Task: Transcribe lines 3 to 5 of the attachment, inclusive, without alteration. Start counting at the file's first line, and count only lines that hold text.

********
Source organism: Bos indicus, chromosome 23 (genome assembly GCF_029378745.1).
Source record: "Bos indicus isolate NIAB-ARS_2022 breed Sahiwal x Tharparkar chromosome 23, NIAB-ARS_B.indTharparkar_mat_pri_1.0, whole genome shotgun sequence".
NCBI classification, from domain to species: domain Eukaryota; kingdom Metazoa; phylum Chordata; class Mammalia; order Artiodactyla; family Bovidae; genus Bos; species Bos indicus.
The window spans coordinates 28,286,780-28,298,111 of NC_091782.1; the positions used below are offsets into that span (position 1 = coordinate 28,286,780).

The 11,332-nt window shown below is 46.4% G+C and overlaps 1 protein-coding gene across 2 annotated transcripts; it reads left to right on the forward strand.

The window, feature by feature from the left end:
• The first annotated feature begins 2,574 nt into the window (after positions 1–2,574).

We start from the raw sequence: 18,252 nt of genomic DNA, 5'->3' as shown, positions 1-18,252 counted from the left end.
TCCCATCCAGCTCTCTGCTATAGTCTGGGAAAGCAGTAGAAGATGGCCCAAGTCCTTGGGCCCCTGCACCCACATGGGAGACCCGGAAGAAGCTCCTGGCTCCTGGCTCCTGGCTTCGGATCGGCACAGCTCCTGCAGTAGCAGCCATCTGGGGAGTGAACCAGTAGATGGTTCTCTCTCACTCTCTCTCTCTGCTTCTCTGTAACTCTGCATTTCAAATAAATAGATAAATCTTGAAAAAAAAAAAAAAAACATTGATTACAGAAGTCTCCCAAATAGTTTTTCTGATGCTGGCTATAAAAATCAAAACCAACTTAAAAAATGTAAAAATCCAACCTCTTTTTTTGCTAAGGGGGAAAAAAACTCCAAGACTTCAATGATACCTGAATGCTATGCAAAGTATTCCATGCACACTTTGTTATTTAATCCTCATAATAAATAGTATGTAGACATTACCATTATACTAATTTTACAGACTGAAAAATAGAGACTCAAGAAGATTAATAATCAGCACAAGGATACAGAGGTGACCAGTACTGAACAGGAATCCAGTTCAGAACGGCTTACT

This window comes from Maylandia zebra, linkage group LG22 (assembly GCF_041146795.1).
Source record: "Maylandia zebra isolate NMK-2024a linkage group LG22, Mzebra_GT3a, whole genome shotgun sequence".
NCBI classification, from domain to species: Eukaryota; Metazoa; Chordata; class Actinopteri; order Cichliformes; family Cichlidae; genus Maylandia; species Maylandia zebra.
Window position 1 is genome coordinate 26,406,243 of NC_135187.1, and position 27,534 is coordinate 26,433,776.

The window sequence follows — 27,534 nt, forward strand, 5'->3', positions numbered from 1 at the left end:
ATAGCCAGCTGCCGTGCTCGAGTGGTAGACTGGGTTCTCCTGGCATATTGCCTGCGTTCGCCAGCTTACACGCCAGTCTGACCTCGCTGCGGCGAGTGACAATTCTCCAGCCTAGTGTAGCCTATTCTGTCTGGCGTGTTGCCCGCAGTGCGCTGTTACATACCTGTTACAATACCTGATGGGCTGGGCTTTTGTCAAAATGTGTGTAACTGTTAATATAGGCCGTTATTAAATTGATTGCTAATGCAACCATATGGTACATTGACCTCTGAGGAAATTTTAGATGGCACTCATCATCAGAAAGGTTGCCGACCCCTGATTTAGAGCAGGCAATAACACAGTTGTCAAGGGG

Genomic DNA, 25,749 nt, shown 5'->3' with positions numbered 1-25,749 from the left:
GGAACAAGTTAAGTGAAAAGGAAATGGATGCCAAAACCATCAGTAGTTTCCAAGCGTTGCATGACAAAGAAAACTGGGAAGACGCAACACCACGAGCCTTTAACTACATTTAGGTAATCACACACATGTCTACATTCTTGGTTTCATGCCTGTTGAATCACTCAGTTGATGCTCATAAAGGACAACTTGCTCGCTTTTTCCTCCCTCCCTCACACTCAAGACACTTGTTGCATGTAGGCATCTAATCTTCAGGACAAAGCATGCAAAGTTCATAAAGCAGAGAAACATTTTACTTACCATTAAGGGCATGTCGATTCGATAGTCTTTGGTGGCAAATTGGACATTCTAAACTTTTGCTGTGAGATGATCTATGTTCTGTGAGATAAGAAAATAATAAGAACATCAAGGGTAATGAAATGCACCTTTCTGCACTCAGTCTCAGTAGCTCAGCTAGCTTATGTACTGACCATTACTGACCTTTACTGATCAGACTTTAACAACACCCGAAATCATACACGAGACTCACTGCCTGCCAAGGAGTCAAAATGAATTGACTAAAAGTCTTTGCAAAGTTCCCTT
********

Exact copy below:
NCBI classification, from domain to species: domain Eukaryota; kingdom Metazoa; phylum Chordata; class Mammalia; order Artiodactyla; family Bovidae; genus Bos; species Bos indicus.
The window spans coordinates 28,286,780-28,298,111 of NC_091782.1; the positions used below are offsets into that span (position 1 = coordinate 28,286,780).

The 11,332-nt window shown below is 46.4% G+C and overlaps 1 protein-coding gene across 2 annotated transcripts; it reads left to right on the forward strand.